On Teachers' Day, Kala Ramnath remembers Pandit Jasraj: 'Even if he was sick, he would fulfil his commitments'
'A celebrity of his stature would even remember someone whom he had met for a very brief period...He also had a great sense of humour. More than being his students, he treated us like his children,' says violinist Kala Ramnath on her guru, Pandit Jasraj
My earliest memories of Pandit Jasraj ji was when I would hear him on the radio program Anuranjani, on returning home from school in the afternoon. I would love his renditions of 'Shudh Sarang', 'Bhimpalasi', 'Bilaskhani Todi' and 'Gorakh Kalyan', and thought to myself that if music was indeed this beautiful, then this is what I would want to do in life. All I remember from my childhood is this, and not much else about the intricacies of his singing.
I had the good fortune of meeting him in my early teens when my aunt introduced me to him in the first concert of my life, along with my cousin in Mumbai. That’s when I started addressing him as Mama ji. He was very loving and affectionate. He would pamper me with sweets and I would tag along with him everywhere. Immediately after this, within a few months, I lost my dad, and Mama ji took my father’s place in my life as a father figure, advising me on everything. I especially sought his advice with regard to my career. I relocated to Mumbai and mustered the courage to ask Mama ji if he would teach me. Luckily, he agreed, and thus became my guru too.
Since I was already performing, lessons started right on stage by accompanying him on the violin. Besides, he would always be immersed in music, so much so that he would teach us while we travelled with him, while we were sitting for lunch at the dining table, or before he retired to rest for the day. For him, it was all about music. Because of my strong memory, he would also sometimes call me from wherever he was to teach me a composition, and refer to me as his 'computer'. I used to call him 'the supercomputer'. Some of my best memories have been the camps he conducted, where he would teach us for 6-10 hours a day, intensively, for as long as two weeks. Today, if I am known for what I do, it is because of him. He took me with him everywhere to accompany him in concerts, and presented me in the right way.
His dedication to the art of music, his sincerity and honesty, his poignant expressions, are things to learn. These qualities made him firm in his commitments. I remember, once I was in Hyderabad at his festival (Pandit Motiram Pandit Maniram Sangeet Samaroh) where I was asked to perform. On the day of my performance, I was sick and had a 104-degree fever. Guru ma told Guru ji that I was not in the condition to perform. Guru ji dismissed Guru ma’s plea instantly, and said that I would play. He told me, “If you put in the effort, lord will carry you through. You tell yourself that I have given a commitment and come what may, I am going to fulfil it." I played there and I got a standing ovation. It was a life lesson for me.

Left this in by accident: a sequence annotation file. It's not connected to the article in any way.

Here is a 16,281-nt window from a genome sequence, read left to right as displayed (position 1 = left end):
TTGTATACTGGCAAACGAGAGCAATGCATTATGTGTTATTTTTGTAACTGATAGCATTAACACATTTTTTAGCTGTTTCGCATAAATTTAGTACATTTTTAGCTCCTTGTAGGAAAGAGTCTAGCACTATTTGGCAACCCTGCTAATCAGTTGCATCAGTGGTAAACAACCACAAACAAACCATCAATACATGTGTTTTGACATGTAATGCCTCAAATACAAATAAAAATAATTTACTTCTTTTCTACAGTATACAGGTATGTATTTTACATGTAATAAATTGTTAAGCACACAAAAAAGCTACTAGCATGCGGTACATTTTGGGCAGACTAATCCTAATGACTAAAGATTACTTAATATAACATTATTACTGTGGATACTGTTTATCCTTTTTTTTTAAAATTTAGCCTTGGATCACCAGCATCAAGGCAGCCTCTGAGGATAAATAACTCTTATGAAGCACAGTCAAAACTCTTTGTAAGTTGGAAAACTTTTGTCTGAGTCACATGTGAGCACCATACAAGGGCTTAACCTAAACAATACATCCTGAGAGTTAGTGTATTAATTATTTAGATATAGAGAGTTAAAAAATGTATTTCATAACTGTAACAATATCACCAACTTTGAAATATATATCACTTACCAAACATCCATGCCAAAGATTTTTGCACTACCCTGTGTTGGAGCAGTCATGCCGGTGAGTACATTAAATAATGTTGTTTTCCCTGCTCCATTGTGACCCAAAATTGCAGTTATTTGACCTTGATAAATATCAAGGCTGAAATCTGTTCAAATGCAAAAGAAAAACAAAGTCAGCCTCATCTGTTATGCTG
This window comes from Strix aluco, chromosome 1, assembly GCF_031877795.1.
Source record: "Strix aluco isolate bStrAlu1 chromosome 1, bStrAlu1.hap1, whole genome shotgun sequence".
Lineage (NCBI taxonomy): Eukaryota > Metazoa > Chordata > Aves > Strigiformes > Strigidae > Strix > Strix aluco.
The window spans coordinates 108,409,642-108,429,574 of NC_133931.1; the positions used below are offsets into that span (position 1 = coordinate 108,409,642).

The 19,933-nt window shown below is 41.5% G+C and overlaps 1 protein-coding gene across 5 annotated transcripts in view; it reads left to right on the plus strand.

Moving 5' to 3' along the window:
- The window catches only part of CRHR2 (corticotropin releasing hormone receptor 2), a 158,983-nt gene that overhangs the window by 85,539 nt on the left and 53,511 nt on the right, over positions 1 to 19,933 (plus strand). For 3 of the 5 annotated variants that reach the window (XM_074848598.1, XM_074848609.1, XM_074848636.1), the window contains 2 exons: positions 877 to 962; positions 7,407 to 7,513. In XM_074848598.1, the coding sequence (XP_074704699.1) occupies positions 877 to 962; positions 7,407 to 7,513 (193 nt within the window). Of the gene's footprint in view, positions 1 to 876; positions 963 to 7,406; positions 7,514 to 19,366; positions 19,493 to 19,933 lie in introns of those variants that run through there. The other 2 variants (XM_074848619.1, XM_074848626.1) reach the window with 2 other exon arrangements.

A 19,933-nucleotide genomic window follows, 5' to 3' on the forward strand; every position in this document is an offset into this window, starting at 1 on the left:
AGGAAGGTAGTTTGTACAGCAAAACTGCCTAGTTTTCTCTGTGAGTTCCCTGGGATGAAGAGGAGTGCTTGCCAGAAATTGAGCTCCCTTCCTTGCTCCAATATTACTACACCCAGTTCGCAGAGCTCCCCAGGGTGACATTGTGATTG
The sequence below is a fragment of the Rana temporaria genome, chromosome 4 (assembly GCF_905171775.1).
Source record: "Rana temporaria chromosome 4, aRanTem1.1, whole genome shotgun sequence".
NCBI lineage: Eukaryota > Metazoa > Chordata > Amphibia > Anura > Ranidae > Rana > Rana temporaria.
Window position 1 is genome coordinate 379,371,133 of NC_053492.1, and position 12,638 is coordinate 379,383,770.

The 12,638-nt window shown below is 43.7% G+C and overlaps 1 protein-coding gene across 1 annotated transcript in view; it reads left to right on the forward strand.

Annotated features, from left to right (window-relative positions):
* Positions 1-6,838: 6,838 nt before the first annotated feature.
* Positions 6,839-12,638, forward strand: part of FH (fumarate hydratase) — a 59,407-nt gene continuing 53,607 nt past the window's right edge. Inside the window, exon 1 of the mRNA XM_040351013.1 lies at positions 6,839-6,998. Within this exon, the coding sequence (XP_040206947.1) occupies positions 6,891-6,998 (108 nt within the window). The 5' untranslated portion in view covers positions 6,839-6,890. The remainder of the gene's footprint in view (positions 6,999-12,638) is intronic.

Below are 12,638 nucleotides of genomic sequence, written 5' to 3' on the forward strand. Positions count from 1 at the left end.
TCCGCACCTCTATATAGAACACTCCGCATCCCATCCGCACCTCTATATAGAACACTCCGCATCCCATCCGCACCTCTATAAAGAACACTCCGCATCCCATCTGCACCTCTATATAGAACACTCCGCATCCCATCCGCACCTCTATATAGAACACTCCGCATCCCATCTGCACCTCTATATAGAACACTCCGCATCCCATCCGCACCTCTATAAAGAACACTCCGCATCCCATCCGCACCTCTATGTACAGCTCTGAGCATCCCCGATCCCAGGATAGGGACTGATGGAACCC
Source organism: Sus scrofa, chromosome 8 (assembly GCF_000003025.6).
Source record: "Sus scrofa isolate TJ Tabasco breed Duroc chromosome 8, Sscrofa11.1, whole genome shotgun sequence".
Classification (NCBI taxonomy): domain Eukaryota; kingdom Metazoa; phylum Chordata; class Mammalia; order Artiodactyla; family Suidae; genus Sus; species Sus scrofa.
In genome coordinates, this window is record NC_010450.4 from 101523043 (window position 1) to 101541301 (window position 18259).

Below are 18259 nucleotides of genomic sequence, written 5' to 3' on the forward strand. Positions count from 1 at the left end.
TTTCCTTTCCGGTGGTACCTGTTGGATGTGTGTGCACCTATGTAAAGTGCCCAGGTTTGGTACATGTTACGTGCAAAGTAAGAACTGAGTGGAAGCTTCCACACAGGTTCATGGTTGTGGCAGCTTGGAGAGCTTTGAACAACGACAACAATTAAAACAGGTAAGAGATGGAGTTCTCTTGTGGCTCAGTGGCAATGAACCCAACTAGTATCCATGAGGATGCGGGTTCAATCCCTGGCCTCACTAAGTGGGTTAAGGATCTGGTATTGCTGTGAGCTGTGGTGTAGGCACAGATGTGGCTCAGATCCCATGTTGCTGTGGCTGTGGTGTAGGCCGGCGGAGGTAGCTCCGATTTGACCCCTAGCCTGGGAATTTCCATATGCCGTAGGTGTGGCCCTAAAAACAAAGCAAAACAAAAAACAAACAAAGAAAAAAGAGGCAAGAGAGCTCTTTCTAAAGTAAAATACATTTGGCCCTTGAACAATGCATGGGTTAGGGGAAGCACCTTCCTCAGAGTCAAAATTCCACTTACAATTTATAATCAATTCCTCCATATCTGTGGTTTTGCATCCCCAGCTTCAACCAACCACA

Guru ji himself practised this with utmost sincerity. Even if he was sick, or had a cough and cold, he would never cancel his concerts or leave his commitments unfulfilled. You can imagine what a cough and cold feels like to a vocalist, but that was my Guru ji...
I remember, there was a concert in Namibia, to which we were sent by the Government of India for the first time. I was there with him. Unfortunately, there were a lot of problems in the presentation by the organisers, and in the end, we only got 10 to 15 minutes for our performance. Guru ji was not happy. He finished his short performance and told the audience, “I am going to my room. Anybody interested can come there and listen to me." He asked me to take my violin, and asked Vijay Ghate ji to take his tabla, and did a two-hour-long concert at the home where we were staying, to a packed audience. This shows his dedication and sincerity to his art.
Masters like Guru ji had a strong connection with nature, and nature is the almighty. I remember an instance when he performed in Delhi outside, amid nature, on the day of Buddha Purnima. It was a clear beautiful evening with the full moon and stars in sight, and not a speck of cloud visible. Guru ji asked his daughter Durga ji to announce that he wished to sing 'Dhulia Malhar', and if a dust-storm were to happen (which apparently does when this raga is sung), he should not be held responsible. And lo and behold, as he started singing, dark clouds appeared, strong winds blew, and there was a thunderstorm. The concert had to be shifted indoors from outdoors. That was the power of his music and his connection with nature. He touched the hearts of many listeners and gave them a divine experience almost every time he sang.
Guru ji had a tremendous amount of self-control. He would never touch oily food or sweets, or anything that is not good for his voice. He taught us discipline. These are the things you need if you want to be a good musician.
There is not much to say, which will do justice to his humility. A celebrity of his stature would even remember someone whom he had met for a very brief period. He treated everyone with respect, and made each one of them feel special. That in itself is great art, which made him a people’s person. He also had a great sense of humour. More than being his students, he treated us like his children.
With his demise, it feels like I have lost my father again. I will, throughout my life, cherish the moments I have spent with him, treasure the things I have learnt from him, and pass on to the next generation whatever I have imbibed from my association with him.
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